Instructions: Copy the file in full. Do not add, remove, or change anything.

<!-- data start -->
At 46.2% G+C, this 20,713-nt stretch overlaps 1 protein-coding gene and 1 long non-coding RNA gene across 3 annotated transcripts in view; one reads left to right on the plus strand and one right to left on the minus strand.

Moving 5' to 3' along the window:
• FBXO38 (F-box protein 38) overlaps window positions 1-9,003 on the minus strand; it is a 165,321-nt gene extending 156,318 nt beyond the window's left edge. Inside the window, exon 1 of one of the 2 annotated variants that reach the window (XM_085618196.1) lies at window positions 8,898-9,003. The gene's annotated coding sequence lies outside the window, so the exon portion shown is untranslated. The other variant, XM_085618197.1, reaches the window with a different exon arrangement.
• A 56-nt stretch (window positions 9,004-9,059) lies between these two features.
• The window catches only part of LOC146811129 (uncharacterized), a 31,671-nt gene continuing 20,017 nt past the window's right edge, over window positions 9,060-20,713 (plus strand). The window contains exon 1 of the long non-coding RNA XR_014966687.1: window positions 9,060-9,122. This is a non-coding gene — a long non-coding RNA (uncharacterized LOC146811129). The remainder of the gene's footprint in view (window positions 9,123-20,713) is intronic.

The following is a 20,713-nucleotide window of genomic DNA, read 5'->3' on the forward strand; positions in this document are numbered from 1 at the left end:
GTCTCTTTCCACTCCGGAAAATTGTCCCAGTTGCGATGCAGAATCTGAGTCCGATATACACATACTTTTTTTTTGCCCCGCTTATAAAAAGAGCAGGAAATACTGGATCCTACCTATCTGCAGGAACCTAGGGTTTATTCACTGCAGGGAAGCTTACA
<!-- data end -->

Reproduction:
At 46.2% G+C, this 20,713-nt stretch overlaps 1 protein-coding gene and 1 long non-coding RNA gene across 3 annotated transcripts in view; one reads left to right on the plus strand and one right to left on the minus strand.

Moving 5' to 3' along the window:
• FBXO38 (F-box protein 38) overlaps window positions 1-9,003 on the minus strand; it is a 165,321-nt gene extending 156,318 nt beyond the window's left edge. Inside the window, exon 1 of one of the 2 annotated variants that reach the window (XM_085618196.1) lies at window positions 8,898-9,003. The gene's annotated coding sequence lies outside the window, so the exon portion shown is untranslated. The other variant, XM_085618197.1, reaches the window with a different exon arrangement.
• A 56-nt stretch (window positions 9,004-9,059) lies between these two features.
• The window catches only part of LOC146811129 (uncharacterized), a 31,671-nt gene continuing 20,017 nt past the window's right edge, over window positions 9,060-20,713 (plus strand). The window contains exon 1 of the long non-coding RNA XR_014966687.1: window positions 9,060-9,122. This is a non-coding gene — a long non-coding RNA (uncharacterized LOC146811129). The remainder of the gene's footprint in view (window positions 9,123-20,713) is intronic.

The following is a 20,713-nucleotide window of genomic DNA, read 5'->3' on the forward strand; positions in this document are numbered from 1 at the left end:
GTCTCTTTCCACTCCGGAAAATTGTCCCAGTTGCGATGCAGAATCTGAGTCCGATATACACATACTTTTTTTTTGCCCCGCTTATAAAAAGAGCAGGAAATACTGGATCCTACCTATCTGCAGGAACCTAGGGTTTATTCACTGCAGGGAAGCTTACA